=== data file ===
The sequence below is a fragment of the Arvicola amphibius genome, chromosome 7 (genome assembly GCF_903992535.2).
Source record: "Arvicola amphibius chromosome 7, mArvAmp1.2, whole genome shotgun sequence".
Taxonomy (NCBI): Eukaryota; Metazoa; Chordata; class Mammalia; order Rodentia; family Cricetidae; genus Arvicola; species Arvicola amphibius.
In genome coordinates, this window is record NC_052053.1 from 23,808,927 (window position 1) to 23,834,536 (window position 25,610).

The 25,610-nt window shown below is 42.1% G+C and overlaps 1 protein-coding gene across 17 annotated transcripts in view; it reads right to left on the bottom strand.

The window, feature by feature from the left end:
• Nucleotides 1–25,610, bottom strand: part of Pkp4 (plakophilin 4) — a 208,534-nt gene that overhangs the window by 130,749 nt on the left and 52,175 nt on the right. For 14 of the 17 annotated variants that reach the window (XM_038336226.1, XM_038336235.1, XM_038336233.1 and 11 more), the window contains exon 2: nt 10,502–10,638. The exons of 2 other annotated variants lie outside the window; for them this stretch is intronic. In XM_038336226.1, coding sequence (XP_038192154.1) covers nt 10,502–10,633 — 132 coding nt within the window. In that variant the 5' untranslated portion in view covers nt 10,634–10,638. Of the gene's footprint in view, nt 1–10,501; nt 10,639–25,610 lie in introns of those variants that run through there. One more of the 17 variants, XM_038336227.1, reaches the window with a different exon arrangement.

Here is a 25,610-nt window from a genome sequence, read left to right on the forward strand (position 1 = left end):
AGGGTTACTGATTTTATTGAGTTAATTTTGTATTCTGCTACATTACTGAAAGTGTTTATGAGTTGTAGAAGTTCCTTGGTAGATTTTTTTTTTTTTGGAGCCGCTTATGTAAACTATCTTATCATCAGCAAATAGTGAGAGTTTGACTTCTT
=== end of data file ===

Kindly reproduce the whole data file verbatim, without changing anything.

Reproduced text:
The sequence below is a fragment of the Arvicola amphibius genome, chromosome 7 (genome assembly GCF_903992535.2).
Source record: "Arvicola amphibius chromosome 7, mArvAmp1.2, whole genome shotgun sequence".
Taxonomy (NCBI): Eukaryota; Metazoa; Chordata; class Mammalia; order Rodentia; family Cricetidae; genus Arvicola; species Arvicola amphibius.
In genome coordinates, this window is record NC_052053.1 from 23,808,927 (window position 1) to 23,834,536 (window position 25,610).

The 25,610-nt window shown below is 42.1% G+C and overlaps 1 protein-coding gene across 17 annotated transcripts in view; it reads right to left on the bottom strand.

The window, feature by feature from the left end:
• Nucleotides 1–25,610, bottom strand: part of Pkp4 (plakophilin 4) — a 208,534-nt gene that overhangs the window by 130,749 nt on the left and 52,175 nt on the right. For 14 of the 17 annotated variants that reach the window (XM_038336226.1, XM_038336235.1, XM_038336233.1 and 11 more), the window contains exon 2: nt 10,502–10,638. The exons of 2 other annotated variants lie outside the window; for them this stretch is intronic. In XM_038336226.1, coding sequence (XP_038192154.1) covers nt 10,502–10,633 — 132 coding nt within the window. In that variant the 5' untranslated portion in view covers nt 10,634–10,638. Of the gene's footprint in view, nt 1–10,501; nt 10,639–25,610 lie in introns of those variants that run through there. One more of the 17 variants, XM_038336227.1, reaches the window with a different exon arrangement.

Here is a 25,610-nt window from a genome sequence, read left to right on the forward strand (position 1 = left end):
AGGGTTACTGATTTTATTGAGTTAATTTTGTATTCTGCTACATTACTGAAAGTGTTTATGAGTTGTAGAAGTTCCTTGGTAGATTTTTTTTTTTTTGGAGCCGCTTATGTAAACTATCTTATCATCAGCAAATAGTGAGAGTTTGACTTCTT